What's the relationship between Variational Autoencoders and the Expectation Maximization Algorithm?

I know that the EM algorithm is used in latent variable models, specifically to do maximum likelihood estimation iteratively. Similarly, the VAE can be used for latent variable models and, although they are usually used for generative modelling or posterior inference, they can also be used for parameter inference. So I was wondering what's the relationship between them and when it's better to use one or the other.


2 Answers 2


What is the relationship between VAE and EM?

$\newcommand{\vect}[1]{\boldsymbol{\mathbf{#1}}} \newcommand{\vx}{\vect{x}} \newcommand{\vz}{\vect{z}} \newcommand{\vtheta}{\vect{\theta}} \newcommand{\Ebb}{\mathbb{E}} \newcommand{\vphi}{\vect{\phi}} \newcommand{L}{\mathcal{L}} \newcommand{\elbo}{L_{\vtheta, \vphi}(\vx)} \newcommand{\felbo}{L_{\vx}(\vtheta, q_{\vphi})}$

This answer is partially complete, but I've actually written a blog post about this that goes into the nitty-gritty details!


Observed data: $\mathcal{D} = \{\vx_1, \vx_2, \ldots, \vx_N\}$

Latent variables denoted by $\vz$.

Expectation Maximization Algorithm (Standard Version)

The EM algorithm is often (e.g. see Wikipedia) described as follows.

Start with a guess $\vtheta^{(0)}$, then until convergence:

  • Compute expectations $\Ebb_{p(\vz \mid \vx, \vtheta^{(t)})}[\log p_{\vtheta}(\vx, \vz)]$ for every data point $\vx\in \mathcal{D}$.
  • Choose parameter value $\vtheta^{(t+1)}$ to maximize expectations $$ \vtheta^{(t+1)} = \arg\max_{\vtheta} \sum_{\vx\in\mathcal{D}}\Ebb_{p(\vz \mid \vx, \vtheta^{(t)})}[\log p_{\vtheta}(\vx, \vz)] $$

Expectation-Maximization Algorithm (Rewritten)

One can rewrite the algorithm above in a slightly different way. Rather than computing expectations in the first step, we compute the distributions $p(\vz\mid, \vx, \vtheta^{(t)})$. The EM algorithm then looks as follows:

Start with a guess $\vtheta^{(0)}$, until convergence:

  • Compute distributions $\left\{p(\vz\mid, \vx, \vtheta^{(t)}) \, : \, \vx \in \mathcal{D}\right\}$
  • Choosen new parameter value in the same way as before $$ \vtheta^{(t+1)} = \arg\max_{\vtheta} \sum_{\vx\in\mathcal{D}}\Ebb_{p(\vz \mid \vx, \vtheta^{(t)})}[\log p_{\vtheta}(\vx, \vz)] $$

Variational Autoencoders

Why did I rewrite it like that? Because one can write the ELBO, which is usually considered as a function of $\vx$ parametrized by $\vtheta$ and $\vphi$ ($\vphi$ are the parameters of the encoder $q_{\vphi}$), as a functional of $q_{\vphi} and a function of $\vtheta$ that is parameterized by $\vx$ (indeed the data is fixed). This means the ELBO can be written as:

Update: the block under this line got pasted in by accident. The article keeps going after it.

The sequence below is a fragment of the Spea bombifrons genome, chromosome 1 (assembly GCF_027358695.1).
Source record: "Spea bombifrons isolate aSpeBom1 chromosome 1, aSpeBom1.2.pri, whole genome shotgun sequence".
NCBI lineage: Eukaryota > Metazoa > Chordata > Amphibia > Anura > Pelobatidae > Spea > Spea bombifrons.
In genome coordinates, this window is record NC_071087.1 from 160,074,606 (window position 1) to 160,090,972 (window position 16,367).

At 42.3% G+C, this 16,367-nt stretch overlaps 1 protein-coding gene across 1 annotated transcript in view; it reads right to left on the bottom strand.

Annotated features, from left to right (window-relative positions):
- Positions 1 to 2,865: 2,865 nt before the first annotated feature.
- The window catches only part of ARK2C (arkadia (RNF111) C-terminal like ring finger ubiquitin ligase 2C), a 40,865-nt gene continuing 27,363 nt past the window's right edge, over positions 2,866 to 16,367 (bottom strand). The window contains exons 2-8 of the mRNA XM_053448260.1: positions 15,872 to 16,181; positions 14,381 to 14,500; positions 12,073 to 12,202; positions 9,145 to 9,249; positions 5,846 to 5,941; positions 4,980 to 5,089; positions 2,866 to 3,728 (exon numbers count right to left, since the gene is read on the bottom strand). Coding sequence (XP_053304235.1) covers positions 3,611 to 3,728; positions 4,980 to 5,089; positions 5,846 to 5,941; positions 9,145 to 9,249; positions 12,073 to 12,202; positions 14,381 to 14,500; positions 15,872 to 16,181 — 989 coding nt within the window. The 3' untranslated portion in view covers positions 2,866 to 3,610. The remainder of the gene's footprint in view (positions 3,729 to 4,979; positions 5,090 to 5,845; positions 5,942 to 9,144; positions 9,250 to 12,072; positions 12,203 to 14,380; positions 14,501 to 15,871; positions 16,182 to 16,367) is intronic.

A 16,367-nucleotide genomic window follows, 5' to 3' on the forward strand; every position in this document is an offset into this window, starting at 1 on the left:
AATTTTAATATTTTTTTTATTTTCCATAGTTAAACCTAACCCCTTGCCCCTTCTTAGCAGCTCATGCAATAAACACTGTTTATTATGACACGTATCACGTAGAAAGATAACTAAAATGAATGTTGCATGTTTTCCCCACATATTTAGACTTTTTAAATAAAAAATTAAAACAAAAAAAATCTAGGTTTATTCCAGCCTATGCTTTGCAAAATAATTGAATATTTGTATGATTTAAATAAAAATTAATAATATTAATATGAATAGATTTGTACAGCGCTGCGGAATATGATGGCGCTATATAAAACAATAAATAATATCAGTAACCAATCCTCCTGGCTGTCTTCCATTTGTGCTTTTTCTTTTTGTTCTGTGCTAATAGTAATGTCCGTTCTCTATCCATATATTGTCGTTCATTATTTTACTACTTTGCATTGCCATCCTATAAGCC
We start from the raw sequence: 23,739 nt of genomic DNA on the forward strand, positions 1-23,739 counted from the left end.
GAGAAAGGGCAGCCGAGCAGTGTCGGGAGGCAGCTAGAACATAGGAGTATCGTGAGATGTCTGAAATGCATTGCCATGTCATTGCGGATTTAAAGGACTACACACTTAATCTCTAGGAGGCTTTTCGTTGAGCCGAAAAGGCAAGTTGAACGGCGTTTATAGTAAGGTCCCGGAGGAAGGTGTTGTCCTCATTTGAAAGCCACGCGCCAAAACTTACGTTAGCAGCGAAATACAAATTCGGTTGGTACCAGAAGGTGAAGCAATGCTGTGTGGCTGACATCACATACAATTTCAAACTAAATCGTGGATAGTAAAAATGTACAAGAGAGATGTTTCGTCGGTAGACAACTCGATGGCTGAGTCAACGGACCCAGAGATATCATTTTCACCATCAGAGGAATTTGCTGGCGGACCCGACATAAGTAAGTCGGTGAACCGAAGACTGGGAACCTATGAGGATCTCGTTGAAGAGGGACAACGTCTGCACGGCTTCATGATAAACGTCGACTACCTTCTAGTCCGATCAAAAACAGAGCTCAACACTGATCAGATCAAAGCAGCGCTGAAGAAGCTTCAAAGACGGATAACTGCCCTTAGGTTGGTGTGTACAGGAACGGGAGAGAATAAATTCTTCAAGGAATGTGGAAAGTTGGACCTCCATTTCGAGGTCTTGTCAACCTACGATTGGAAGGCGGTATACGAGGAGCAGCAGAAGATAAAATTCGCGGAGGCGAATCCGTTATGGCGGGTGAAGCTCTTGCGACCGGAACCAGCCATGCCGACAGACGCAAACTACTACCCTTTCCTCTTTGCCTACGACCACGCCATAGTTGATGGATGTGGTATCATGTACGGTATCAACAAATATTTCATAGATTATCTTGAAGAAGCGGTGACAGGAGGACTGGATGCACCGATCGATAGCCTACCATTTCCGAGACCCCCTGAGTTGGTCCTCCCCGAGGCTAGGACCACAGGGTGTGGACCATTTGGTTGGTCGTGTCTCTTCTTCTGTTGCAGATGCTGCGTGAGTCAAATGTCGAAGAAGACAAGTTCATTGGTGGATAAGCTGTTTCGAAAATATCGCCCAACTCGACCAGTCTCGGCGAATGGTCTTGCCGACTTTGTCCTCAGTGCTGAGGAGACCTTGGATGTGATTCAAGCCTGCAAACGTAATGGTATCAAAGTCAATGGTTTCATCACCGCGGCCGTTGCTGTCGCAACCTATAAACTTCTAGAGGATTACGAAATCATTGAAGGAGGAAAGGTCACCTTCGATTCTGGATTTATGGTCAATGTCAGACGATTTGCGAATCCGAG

\begin{equation*} \mathcal{L}_{\boldsymbol{\mathbf{x}}}(\boldsymbol{\mathbf{\theta}}, q_{\boldsymbol{\mathbf{\phi}}})= \begin{cases} \displaystyle \log p_{\boldsymbol{\mathbf{\theta}}}(\boldsymbol{\mathbf{x}})- \text{KL}(q_{\boldsymbol{\mathbf{\phi}}}\,\,||\,\,p_{\boldsymbol{\mathbf{\theta}}}(\boldsymbol{\mathbf{z}}\mid \boldsymbol{\mathbf{x}})) \qquad \qquad &(1)\\ \qquad \\ \displaystyle \mathbb{E}_{q_{\boldsymbol{\mathbf{\phi}}}}[\log p_{\boldsymbol{\mathbf{\theta}}}(\boldsymbol{\mathbf{x}}, \boldsymbol{\mathbf{z}})] - \mathbb{E}_{q_{\boldsymbol{\mathbf{\phi}}}}[\log q_{\boldsymbol{\mathbf{\phi}}}] \qquad \qquad &(2) \end{cases} \end{equation*}

Now we can find two identical steps as those of the EM algorithm by performing maximization of the ELBO with respect to $q_{\vphi}$ first, and then with respect to $\vtheta$

  • E-step: Maximize $(1)$ with respect to $q_{\vphi}$ (this makes the KL-divergence zero and the bound is tight) $$ \left\{p_{\boldsymbol{\mathbf{\theta}}^{(t)}}(\boldsymbol{\mathbf{z}}\mid \boldsymbol{\mathbf{x}})= \arg\max_{q_{\boldsymbol{\mathbf{\phi}}}} \mathcal{L}_{\boldsymbol{\mathbf{x}}}(\boldsymbol{\mathbf{\theta}}^{(t)}, q_{\boldsymbol{\mathbf{\phi}}})\,\, : \,\, \boldsymbol{\mathbf{x}}\in\mathcal{D}\right\} $$
  • M-step: Maximize $(2)$ with respect to $\vtheta$ $$ \boldsymbol{\mathbf{\theta}}^{(t+1)} = \arg\max_{\boldsymbol{\mathbf{\theta}}} \sum_{\boldsymbol{\mathbf{x}}\in\mathcal{D}} \mathcal{L}_{\boldsymbol{\mathbf{x}}}(\boldsymbol{\mathbf{\theta}}, p_{\boldsymbol{\mathbf{\theta}}^{(t)}}(\boldsymbol{\mathbf{z}}\mid \boldsymbol{\mathbf{x}})) $$

The relationship between the Expectation Maximization algorithm and Variational Auto-Encoders can therefore be summarized as follows:

  • EM algorithm and VAE optimize the same objective function.

  • When expectations are in closed-form, one should use the EM algorithm which uses coordinate ascent.

  • When expectations are intractable, VAE uses stochastic gradient ascent on an unbiased estimator of the objective function.


As you stated, both EM and VAE are machine learning techniques/algorithms to find the latent variables z. However, despite the overall goal and even the objective function being the same, there are differences because of the complexities of the model.

There are 2 issues at hand where EM (and its variants) have limitations. These are mentioned in the original VAE paper by Kingma. I am pasting the relevant part instead of rewriting the already well-written problems/challenges in the paper (https://arxiv.org/abs/1312.6114)

From section 2.1 of the paper -

2.1 Problem Scenario


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